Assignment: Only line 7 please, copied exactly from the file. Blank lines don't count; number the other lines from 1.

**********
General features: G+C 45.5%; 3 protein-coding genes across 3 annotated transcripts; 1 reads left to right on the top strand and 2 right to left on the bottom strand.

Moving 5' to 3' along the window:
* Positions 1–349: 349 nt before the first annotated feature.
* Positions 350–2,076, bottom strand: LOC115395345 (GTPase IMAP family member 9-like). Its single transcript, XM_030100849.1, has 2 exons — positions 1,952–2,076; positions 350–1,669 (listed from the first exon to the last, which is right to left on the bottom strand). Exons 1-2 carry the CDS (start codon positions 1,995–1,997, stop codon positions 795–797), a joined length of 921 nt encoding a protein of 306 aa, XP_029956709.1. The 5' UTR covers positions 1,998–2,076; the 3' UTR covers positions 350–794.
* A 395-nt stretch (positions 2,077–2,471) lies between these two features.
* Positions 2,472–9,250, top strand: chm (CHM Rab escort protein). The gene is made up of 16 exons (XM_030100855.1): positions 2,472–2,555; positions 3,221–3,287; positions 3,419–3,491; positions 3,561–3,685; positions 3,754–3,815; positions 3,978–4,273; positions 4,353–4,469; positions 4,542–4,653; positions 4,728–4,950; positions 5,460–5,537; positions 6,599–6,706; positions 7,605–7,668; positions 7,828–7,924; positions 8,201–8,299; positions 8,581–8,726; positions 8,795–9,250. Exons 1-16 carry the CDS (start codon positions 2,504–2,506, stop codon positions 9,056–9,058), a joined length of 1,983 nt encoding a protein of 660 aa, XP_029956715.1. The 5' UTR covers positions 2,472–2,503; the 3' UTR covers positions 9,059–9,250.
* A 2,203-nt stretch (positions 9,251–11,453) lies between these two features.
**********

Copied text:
* A 2,203-nt stretch (positions 9,251–11,453) lies between these two features.